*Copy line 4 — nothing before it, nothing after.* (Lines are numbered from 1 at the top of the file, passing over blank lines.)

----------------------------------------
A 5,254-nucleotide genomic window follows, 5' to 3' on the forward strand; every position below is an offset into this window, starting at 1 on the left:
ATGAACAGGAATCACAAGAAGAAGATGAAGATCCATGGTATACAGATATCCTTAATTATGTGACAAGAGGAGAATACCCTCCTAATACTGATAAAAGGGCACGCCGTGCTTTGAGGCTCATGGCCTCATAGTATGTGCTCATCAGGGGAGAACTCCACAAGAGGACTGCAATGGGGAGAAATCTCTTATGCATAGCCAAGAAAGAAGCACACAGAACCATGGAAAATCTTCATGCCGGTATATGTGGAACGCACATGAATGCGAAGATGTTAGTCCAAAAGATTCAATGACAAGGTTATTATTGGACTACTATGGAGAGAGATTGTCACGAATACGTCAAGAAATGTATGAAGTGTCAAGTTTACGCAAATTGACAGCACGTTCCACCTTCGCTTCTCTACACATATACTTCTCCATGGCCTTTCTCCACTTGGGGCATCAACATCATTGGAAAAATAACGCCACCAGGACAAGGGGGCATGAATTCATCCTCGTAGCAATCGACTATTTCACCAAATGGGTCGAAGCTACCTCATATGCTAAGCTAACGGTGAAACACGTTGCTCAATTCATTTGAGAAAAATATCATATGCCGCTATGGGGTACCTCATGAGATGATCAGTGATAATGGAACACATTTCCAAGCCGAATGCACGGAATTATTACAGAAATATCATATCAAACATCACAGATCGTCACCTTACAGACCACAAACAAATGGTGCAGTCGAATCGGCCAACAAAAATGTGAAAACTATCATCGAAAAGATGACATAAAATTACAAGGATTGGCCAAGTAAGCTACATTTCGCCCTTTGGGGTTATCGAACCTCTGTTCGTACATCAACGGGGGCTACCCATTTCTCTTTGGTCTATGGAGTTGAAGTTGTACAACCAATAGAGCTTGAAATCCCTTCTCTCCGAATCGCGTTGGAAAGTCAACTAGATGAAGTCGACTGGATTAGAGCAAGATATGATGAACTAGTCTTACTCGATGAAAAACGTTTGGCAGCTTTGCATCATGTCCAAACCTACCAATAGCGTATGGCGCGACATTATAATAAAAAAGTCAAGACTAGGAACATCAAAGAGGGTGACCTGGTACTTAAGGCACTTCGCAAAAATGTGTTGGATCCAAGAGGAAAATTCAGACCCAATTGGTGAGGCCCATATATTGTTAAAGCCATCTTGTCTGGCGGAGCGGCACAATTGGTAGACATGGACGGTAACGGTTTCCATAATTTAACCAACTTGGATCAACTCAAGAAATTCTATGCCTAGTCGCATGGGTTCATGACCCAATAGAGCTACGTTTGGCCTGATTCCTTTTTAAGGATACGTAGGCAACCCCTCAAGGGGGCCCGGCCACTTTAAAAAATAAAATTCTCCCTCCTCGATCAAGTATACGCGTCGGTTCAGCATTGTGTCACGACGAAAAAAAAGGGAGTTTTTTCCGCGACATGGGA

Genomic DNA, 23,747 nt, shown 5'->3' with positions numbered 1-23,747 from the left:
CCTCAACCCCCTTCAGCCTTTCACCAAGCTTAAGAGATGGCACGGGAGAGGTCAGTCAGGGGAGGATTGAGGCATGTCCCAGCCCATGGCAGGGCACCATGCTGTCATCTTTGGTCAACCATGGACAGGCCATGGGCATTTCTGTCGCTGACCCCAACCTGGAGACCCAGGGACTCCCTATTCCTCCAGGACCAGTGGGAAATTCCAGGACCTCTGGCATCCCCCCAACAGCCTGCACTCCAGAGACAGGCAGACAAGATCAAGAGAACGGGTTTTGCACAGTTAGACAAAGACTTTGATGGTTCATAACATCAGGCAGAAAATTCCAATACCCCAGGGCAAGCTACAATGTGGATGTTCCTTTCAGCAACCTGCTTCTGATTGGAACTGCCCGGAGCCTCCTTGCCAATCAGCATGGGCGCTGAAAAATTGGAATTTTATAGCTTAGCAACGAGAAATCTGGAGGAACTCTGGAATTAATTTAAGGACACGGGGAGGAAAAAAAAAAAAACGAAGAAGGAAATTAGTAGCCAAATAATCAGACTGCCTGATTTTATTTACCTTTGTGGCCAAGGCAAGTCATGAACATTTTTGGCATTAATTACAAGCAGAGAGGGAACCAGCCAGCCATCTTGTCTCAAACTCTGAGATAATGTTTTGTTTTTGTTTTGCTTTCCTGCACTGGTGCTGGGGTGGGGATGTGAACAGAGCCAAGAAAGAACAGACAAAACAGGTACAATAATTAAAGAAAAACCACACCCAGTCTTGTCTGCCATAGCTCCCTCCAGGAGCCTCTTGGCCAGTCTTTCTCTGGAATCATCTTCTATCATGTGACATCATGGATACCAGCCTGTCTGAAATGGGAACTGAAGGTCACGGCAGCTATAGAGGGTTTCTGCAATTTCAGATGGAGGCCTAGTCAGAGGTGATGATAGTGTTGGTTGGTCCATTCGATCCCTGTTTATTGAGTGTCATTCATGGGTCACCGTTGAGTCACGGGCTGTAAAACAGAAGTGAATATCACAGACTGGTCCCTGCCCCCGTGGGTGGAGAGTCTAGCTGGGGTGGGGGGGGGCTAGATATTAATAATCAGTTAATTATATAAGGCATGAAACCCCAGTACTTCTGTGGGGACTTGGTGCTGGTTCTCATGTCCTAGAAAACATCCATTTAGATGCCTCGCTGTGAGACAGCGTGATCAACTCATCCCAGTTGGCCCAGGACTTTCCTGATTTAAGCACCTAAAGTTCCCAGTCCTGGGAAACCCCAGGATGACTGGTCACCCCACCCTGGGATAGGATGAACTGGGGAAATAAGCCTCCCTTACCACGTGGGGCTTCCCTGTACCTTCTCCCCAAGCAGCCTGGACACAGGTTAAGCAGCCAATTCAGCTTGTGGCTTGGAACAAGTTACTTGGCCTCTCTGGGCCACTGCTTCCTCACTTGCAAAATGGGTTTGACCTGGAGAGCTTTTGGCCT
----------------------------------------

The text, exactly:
CCTCAACCCCCTTCAGCCTTTCACCAAGCTTAAGAGATGGCACGGGAGAGGTCAGTCAGGGGAGGATTGAGGCATGTCCCAGCCCATGGCAGGGCACCATGCTGTCATCTTTGGTCAACCATGGACAGGCCATGGGCATTTCTGTCGCTGACCCCAACCTGGAGACCCAGGGACTCCCTATTCCTCCAGGACCAGTGGGAAATTCCAGGACCTCTGGCATCCCCCCAACAGCCTGCACTCCAGAGACAGGCAGACAAGATCAAGAGAACGGGTTTTGCACAGTTAGACAAAGACTTTGATGGTTCATAACATCAGGCAGAAAATTCCAATACCCCAGGGCAAGCTACAATGTGGATGTTCCTTTCAGCAACCTGCTTCTGATTGGAACTGCCCGGAGCCTCCTTGCCAATCAGCATGGGCGCTGAAAAATTGGAATTTTATAGCTTAGCAACGAGAAATCTGGAGGAACTCTGGAATTAATTTAAGGACACGGGGAGGAAAAAAAAAAAAACGAAGAAGGAAATTAGTAGCCAAATAATCAGACTGCCTGATTTTATTTACCTTTGTGGCCAAGGCAAGTCATGAACATTTTTGGCATTAATTACAAGCAGAGAGGGAACCAGCCAGCCATCTTGTCTCAAACTCTGAGATAATGTTTTGTTTTTGTTTTGCTTTCCTGCACTGGTGCTGGGGTGGGGATGTGAACAGAGCCAAGAAAGAACAGACAAAACAGGTACAATAATTAAAGAAAAACCACACCCAGTCTTGTCTGCCATAGCTCCCTCCAGGAGCCTCTTGGCCAGTCTTTCTCTGGAATCATCTTCTATCATGTGACATCATGGATACCAGCCTGTCTGAAATGGGAACTGAAGGTCACGGCAGCTATAGAGGGTTTCTGCAATTTCAGATGGAGGCCTAGTCAGAGGTGATGATAGTGTTGGTTGGTCCATTCGATCCCTGTTTATTGAGTGTCATTCATGGGTCACCGTTGAGTCACGGGCTGTAAAACAGAAGTGAATATCACAGACTGGTCCCTGCCCCCGTGGGTGGAGAGTCTAGCTGGGGTGGGGGGGGGCTAGATATTAATAATCAGTTAATTATATAAGGCATGAAACCCCAGTACTTCTGTGGGGACTTGGTGCTGGTTCTCATGTCCTAGAAAACATCCATTTAGATGCCTCGCTGTGAGACAGCGTGATCAACTCATCCCAGTTGGCCCAGGACTTTCCTGATTTAAGCACCTAAAGTTCCCAGTCCTGGGAAACCCCAGGATGACTGGTCACCCCACCCTGGGATAGGATGAACTGGGGAAATAAGCCTCCCTTACCACGTGGGGCTTCCCTGTACCTTCTCCCCAAGCAGCCTGGACACAGGTTAAGCAGCCAATTCAGCTTGTGGCTTGGAACAAGTTACTTGGCCTCTCTGGGCCACTGCTTCCTCACTTGCAAAATGGGTTTGACCTGGAGAGCTTTTGGCCT